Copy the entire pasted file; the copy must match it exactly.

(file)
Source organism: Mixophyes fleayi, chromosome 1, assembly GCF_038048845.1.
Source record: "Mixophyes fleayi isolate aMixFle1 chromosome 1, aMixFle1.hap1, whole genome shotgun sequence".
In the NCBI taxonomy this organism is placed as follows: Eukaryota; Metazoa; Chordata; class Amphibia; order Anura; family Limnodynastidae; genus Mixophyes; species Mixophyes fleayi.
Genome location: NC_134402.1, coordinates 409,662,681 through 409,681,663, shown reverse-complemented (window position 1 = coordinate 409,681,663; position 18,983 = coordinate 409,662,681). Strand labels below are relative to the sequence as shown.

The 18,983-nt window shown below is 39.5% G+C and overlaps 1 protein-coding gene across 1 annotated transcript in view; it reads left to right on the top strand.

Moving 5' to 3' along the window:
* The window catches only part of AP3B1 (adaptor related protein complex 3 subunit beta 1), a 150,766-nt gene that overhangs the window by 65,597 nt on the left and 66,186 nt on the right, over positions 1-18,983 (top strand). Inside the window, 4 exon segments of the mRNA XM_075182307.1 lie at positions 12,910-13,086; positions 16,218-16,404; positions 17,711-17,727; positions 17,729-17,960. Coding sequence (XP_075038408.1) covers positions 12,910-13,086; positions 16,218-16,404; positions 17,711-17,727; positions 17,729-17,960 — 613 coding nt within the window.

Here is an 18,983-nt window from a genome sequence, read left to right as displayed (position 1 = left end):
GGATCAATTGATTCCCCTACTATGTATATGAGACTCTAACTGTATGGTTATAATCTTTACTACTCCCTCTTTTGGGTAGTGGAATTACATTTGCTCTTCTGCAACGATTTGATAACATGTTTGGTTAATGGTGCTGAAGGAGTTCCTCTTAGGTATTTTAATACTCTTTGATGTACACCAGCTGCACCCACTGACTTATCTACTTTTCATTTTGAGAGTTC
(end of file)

Source organism: Mixophyes fleayi, chromosome 1, assembly GCF_038048845.1.
Source record: "Mixophyes fleayi isolate aMixFle1 chromosome 1, aMixFle1.hap1, whole genome shotgun sequence".
In the NCBI taxonomy this organism is placed as follows: Eukaryota; Metazoa; Chordata; class Amphibia; order Anura; family Limnodynastidae; genus Mixophyes; species Mixophyes fleayi.
Genome location: NC_134402.1, coordinates 409,662,681 through 409,681,663, shown reverse-complemented (window position 1 = coordinate 409,681,663; position 18,983 = coordinate 409,662,681). Strand labels below are relative to the sequence as shown.

The 18,983-nt window shown below is 39.5% G+C and overlaps 1 protein-coding gene across 1 annotated transcript in view; it reads left to right on the top strand.

Moving 5' to 3' along the window:
* The window catches only part of AP3B1 (adaptor related protein complex 3 subunit beta 1), a 150,766-nt gene that overhangs the window by 65,597 nt on the left and 66,186 nt on the right, over positions 1-18,983 (top strand). Inside the window, 4 exon segments of the mRNA XM_075182307.1 lie at positions 12,910-13,086; positions 16,218-16,404; positions 17,711-17,727; positions 17,729-17,960. Coding sequence (XP_075038408.1) covers positions 12,910-13,086; positions 16,218-16,404; positions 17,711-17,727; positions 17,729-17,960 — 613 coding nt within the window.

Here is an 18,983-nt window from a genome sequence, read left to right as displayed (position 1 = left end):
GGATCAATTGATTCCCCTACTATGTATATGAGACTCTAACTGTATGGTTATAATCTTTACTACTCCCTCTTTTGGGTAGTGGAATTACATTTGCTCTTCTGCAACGATTTGATAACATGTTTGGTTAATGGTGCTGAAGGAGTTCCTCTTAGGTATTTTAATACTCTTTGATGTACACCAGCTGCACCCACTGACTTATCTACTTTTCATTTTGAGAGTTC